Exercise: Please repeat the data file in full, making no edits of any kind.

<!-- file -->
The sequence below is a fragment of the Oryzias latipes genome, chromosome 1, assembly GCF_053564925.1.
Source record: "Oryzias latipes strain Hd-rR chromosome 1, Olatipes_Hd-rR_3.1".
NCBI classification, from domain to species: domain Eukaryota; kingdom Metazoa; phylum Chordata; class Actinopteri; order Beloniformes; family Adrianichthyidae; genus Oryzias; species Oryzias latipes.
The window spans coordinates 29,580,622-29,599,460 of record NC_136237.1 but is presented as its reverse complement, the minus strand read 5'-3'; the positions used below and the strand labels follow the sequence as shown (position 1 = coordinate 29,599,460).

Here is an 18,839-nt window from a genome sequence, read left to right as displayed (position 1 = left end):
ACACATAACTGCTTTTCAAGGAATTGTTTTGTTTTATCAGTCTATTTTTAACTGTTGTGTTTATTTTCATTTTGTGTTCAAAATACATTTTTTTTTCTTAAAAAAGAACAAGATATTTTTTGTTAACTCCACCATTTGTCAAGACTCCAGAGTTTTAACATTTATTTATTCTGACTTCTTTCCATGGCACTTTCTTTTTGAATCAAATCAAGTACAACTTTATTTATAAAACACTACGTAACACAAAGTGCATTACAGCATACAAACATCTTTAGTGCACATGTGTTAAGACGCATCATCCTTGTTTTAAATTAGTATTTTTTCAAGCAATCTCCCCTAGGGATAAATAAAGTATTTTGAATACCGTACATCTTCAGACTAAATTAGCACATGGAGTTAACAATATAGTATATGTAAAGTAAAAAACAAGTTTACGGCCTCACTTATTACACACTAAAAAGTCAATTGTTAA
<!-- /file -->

The sequence below is a fragment of the Oryzias latipes genome, chromosome 1, assembly GCF_053564925.1.
Source record: "Oryzias latipes strain Hd-rR chromosome 1, Olatipes_Hd-rR_3.1".
NCBI classification, from domain to species: domain Eukaryota; kingdom Metazoa; phylum Chordata; class Actinopteri; order Beloniformes; family Adrianichthyidae; genus Oryzias; species Oryzias latipes.
The window spans coordinates 29,580,622-29,599,460 of record NC_136237.1 but is presented as its reverse complement, the minus strand read 5'-3'; the positions used below and the strand labels follow the sequence as shown (position 1 = coordinate 29,599,460).

Here is an 18,839-nt window from a genome sequence, read left to right as displayed (position 1 = left end):
ACACATAACTGCTTTTCAAGGAATTGTTTTGTTTTATCAGTCTATTTTTAACTGTTGTGTTTATTTTCATTTTGTGTTCAAAATACATTTTTTTTTCTTAAAAAAGAACAAGATATTTTTTGTTAACTCCACCATTTGTCAAGACTCCAGAGTTTTAACATTTATTTATTCTGACTTCTTTCCATGGCACTTTCTTTTTGAATCAAATCAAGTACAACTTTATTTATAAAACACTACGTAACACAAAGTGCATTACAGCATACAAACATCTTTAGTGCACATGTGTTAAGACGCATCATCCTTGTTTTAAATTAGTATTTTTTCAAGCAATCTCCCCTAGGGATAAATAAAGTATTTTGAATACCGTACATCTTCAGACTAAATTAGCACATGGAGTTAACAATATAGTATATGTAAAGTAAAAAACAAGTTTACGGCCTCACTTATTACACACTAAAAAGTCAATTGTTAA